How Filamentous Fungi Affect Water Quality : Fungi, through their biofilms, negatively affect quality of products in water distribution systems: 1- they can feed on metallic pipes thereby creating pores on the pipes and causing water leakage and contamination. 2- fungi obviously contaminate water distribution systems when biofilms are formed internally, in situations where they are formed externally on a pipe, the microorganisms can penetrate the water system through the holes resulting in contaminated water. 3- Moreover, contamination may occur when other impurities enter a pipeline through the openings. 4- The presence of fungi in water can alter the taste and smell of water. Organic acids produced by fungal metabolic processes can increase the rate of corrosion of water pipes.
The impact on human health: Fungi present in drinking water may cause severe fungal infections in Immunosuppressed patients. Many species of genus Aspergillus are found in water are causative agents of kidney, liver disorders, allergy, burns, Otitis media and increase risk of invasive infections. Also, that Penicillium spp. is frequently found in fresh water and its implication in allergy, asthma or other respiratory problems has been cited in many previous research studies. Filamentous fungi produce toxins and consumption of water infected by fungi may cause allergic reactions.
Removal or controlling fungi in water: Removal of fungi from drinkable water would entail application of appropriate physical, chemical, or biological technique that eliminates formation of biofilms. Biofilms can be removed using sanitizers; however, once they are formed, the biofilms are not easy to eliminate due to the fact that the EPSs are resistant to sanitizers and so shield the microorganisms from sanitizers. for example, Chlorine is known to be relatively ineffective at controlling biofilms. The most dependable approach, that may be employed to prevent establishment of biofilms, is by all the time observing hygiene. The initiative involves monitoring of pipelines in order to detect and remove, as early as possible.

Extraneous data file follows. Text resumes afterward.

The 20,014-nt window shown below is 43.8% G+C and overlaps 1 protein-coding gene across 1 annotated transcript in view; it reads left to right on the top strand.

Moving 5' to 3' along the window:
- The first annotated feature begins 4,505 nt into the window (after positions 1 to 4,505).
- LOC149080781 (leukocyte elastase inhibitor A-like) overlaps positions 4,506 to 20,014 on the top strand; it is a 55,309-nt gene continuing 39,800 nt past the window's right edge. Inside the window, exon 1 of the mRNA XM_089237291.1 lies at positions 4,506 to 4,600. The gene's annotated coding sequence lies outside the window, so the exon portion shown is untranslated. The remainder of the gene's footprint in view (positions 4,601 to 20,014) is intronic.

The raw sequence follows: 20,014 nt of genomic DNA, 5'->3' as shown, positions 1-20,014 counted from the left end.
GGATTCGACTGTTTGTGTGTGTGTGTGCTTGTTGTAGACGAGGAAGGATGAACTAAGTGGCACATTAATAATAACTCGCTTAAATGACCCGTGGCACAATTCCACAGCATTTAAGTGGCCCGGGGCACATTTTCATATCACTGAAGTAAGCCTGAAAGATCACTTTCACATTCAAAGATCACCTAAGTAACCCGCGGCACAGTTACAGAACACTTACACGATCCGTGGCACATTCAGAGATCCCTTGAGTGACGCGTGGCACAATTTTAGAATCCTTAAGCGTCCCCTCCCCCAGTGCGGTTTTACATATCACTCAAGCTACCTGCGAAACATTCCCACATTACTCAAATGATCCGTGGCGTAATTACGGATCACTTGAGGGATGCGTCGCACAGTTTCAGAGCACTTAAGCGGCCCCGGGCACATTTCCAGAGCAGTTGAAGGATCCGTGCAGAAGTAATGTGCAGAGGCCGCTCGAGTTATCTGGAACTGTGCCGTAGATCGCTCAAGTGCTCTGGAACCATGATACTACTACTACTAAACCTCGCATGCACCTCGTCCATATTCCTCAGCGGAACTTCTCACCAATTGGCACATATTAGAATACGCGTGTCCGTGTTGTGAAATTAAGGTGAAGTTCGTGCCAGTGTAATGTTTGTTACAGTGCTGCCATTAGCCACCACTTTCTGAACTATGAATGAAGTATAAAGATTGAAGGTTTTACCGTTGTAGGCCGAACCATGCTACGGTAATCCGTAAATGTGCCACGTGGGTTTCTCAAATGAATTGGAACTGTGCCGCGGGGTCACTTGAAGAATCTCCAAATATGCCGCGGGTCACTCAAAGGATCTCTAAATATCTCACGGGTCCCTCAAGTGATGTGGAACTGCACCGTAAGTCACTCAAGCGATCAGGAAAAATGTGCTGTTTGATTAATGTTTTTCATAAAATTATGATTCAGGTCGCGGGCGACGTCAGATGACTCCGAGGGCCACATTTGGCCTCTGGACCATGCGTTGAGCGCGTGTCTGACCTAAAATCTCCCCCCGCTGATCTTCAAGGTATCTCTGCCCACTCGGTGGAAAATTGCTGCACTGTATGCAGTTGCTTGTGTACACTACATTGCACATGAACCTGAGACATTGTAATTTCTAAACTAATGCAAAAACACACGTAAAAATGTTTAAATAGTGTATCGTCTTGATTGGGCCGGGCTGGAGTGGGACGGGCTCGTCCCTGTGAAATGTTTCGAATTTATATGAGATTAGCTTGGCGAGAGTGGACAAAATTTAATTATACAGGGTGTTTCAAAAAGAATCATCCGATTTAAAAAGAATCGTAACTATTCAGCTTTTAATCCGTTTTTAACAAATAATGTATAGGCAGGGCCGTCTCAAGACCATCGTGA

Summary: Studies of fungi in drinking water have demonstrated that fungi are relatively common in water distribution systems. Fungi can enter drinking water distribution systems through several contamination pathways. Studies of filamentous fungi that cause contamination of water distribution system and their relation to biofilm formation. The presence of fungi in water affect water quality through alters the taste and smell of water. Filamentous fungi produce toxins and cause allergic reactions also, cause severe fungal infections in Immunosuppressed patients. Controlling fungi in water by using appropriate technique to eliminate formation of biofilms.
References: Siqueira, V. M., Oliveira, H., Santos, C., Paterson, R. R. M., Gusmão, N. B., & Lima, N. (2011). Filamentous fungi in drinking water, particularly in relation to biofilm formation. International journal of environmental research and public health, 8(2), Hageskal, G., Lima, N., & Skaar, I. (2009). The study of fungi in drinking water. Mycological research, 113(2), Arvanitidou, M., Kanellou, K., Constantinides, T. C., & Katsouyannopoulos, V. (1999). The occurrence of fungi in hospital and community potable waters. Letters in applied microbiology, 29(2), Hageskal, G., Gaustad, P., Heier, B. T., & Skaar, I. (2006). Occurrence of moulds in drinking water. De Toni, P. S. A., & Reilly, K. (2011). A REVIEW OF FUNGI IN DRINKING WATER AND THE IMPLICATIONS FOR HUMAN HEALTH. Warris, A., Voss, A., Abrahamsen, T. G., & Verweij, P. E. (2002). Contamination of hospital water with Aspergillus fumigatus and other molds. Clinical infectious diseases, 34(8),